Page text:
Surely, you’ve experienced the scene I’m about to describe: It’s late, you’re sprawled on the couch, your boyfriend or girlfriend is already in bed, and you’re flipping around the channels. You land on some kind of drama, and it’s almost over—you get to it just in time to see a girl silhouetted against a black night, looking at the camera, saying, “I’m sorry, but I …” She looks down, bites her lip. “I—can’t.” And the camera shifts to show a boy, nodding in a show of false understanding. She turns to go, walking off down a streetlight-lit sidewalk, and he pauses, watching her go, before turning back, away from her and towards the world. Cue music.
The song is propped up only by a rusty and hazy acoustic guitar, the broken vocal lines Scotch-taped together into a cracked harmony. It could be just about any of the tunes off of Bon Iver’s debut album, For Emma, Forever Ago, catching at your heartstrings, but not pulling them so much as just reminding you they’re there. There, there, they say. This is a rough patch, but smoother seas are ahead.
Bon Iver is mostly just one man, Justin Vernon, who recorded these songs in his father’s Northwestern Wisconsin cabin following the dissolution of his band, DeYarmond Edison. His eerie falsetto recalls Antony and the Johnsons, the creepy lean of the tunes Devendra Banhart, or maybe TV on the Radio in an alternate universe without electricity. But stronger than the album’s resemblance to any other band’s is its resemblance to a curio. This is a discovery record, one to treasure for quiet moments like the ones it so effectively documents.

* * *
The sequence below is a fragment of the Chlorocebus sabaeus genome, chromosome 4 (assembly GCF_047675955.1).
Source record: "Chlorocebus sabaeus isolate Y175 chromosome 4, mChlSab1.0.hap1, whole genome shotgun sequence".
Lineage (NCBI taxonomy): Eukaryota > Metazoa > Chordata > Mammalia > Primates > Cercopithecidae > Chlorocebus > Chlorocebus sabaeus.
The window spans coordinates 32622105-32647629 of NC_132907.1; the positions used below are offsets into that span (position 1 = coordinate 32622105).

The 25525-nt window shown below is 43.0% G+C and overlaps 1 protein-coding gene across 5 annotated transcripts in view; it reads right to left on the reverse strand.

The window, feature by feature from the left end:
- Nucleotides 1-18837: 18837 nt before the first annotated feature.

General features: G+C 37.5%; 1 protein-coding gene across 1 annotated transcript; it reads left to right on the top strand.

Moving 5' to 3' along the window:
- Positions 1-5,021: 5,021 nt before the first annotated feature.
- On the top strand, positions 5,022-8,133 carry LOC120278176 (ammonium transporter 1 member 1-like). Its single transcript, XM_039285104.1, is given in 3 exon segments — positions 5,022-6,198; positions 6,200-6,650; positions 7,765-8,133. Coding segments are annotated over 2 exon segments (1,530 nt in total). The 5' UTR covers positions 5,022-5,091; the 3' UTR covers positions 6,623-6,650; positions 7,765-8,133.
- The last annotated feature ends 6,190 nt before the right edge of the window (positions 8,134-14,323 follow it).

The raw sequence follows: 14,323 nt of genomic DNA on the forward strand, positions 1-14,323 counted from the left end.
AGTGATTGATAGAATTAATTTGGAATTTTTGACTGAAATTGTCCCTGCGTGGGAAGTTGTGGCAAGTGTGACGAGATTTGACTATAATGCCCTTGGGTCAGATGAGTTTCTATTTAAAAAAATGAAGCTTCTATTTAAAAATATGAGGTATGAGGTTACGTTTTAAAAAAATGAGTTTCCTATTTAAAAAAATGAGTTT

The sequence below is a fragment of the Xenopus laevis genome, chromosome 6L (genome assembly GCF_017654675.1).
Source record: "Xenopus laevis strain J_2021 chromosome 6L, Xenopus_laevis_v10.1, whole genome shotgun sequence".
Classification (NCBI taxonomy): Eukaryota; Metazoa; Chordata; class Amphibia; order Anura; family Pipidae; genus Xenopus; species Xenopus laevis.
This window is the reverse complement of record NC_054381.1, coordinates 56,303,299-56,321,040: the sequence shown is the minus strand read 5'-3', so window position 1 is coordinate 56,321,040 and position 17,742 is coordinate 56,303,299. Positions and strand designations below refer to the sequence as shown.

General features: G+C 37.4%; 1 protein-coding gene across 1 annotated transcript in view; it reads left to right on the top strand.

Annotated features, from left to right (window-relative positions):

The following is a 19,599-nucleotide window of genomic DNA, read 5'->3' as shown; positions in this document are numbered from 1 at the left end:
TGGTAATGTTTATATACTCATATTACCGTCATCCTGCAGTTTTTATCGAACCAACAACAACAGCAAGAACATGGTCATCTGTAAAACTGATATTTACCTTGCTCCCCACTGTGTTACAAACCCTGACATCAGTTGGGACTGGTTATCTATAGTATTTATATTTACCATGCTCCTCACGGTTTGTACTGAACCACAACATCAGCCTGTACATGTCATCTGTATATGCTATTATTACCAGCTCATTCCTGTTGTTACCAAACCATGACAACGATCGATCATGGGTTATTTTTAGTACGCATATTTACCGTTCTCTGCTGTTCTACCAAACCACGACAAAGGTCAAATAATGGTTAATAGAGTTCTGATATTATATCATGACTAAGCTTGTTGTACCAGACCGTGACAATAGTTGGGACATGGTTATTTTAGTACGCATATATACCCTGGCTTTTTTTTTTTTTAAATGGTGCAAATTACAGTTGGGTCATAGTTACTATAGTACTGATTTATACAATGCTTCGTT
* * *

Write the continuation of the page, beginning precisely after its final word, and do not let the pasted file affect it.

The tape hisses quietly into action as you hear Vernon adjust himself before the ghostly acoustic of “Skinny Love” shuffles in. Then a brother joins it, a guitar not doubling the first so much as sidling up next to it, and when Vernon sings the first weary verse, he doubles his own vocal. “Come on skinny love, just last the year / Pour a little salt we were never here / My my my, my my my, my my / Staring at the sink of blood and crushed veneer.” It’s bitter, but forgiving—the kind of song that could make you cry for no reason you can quite determine.
That’s why the notion that it should be soundtracking a tender moment on a TV drama isn’t a knock on “Skinny Love” or the other tracks on For Emma, Forever Ago. Moments like that, whether they’re playing out on the big screen, the small screen, or right in front of you, need songs like these, and Vernon’s done an incredible job of allowing them to do this unfussy job, to stand quietly in support for a time when we can’t quite figure what to make of what we’re feeling.
“Skinny Love” from For Emma, Forever Ago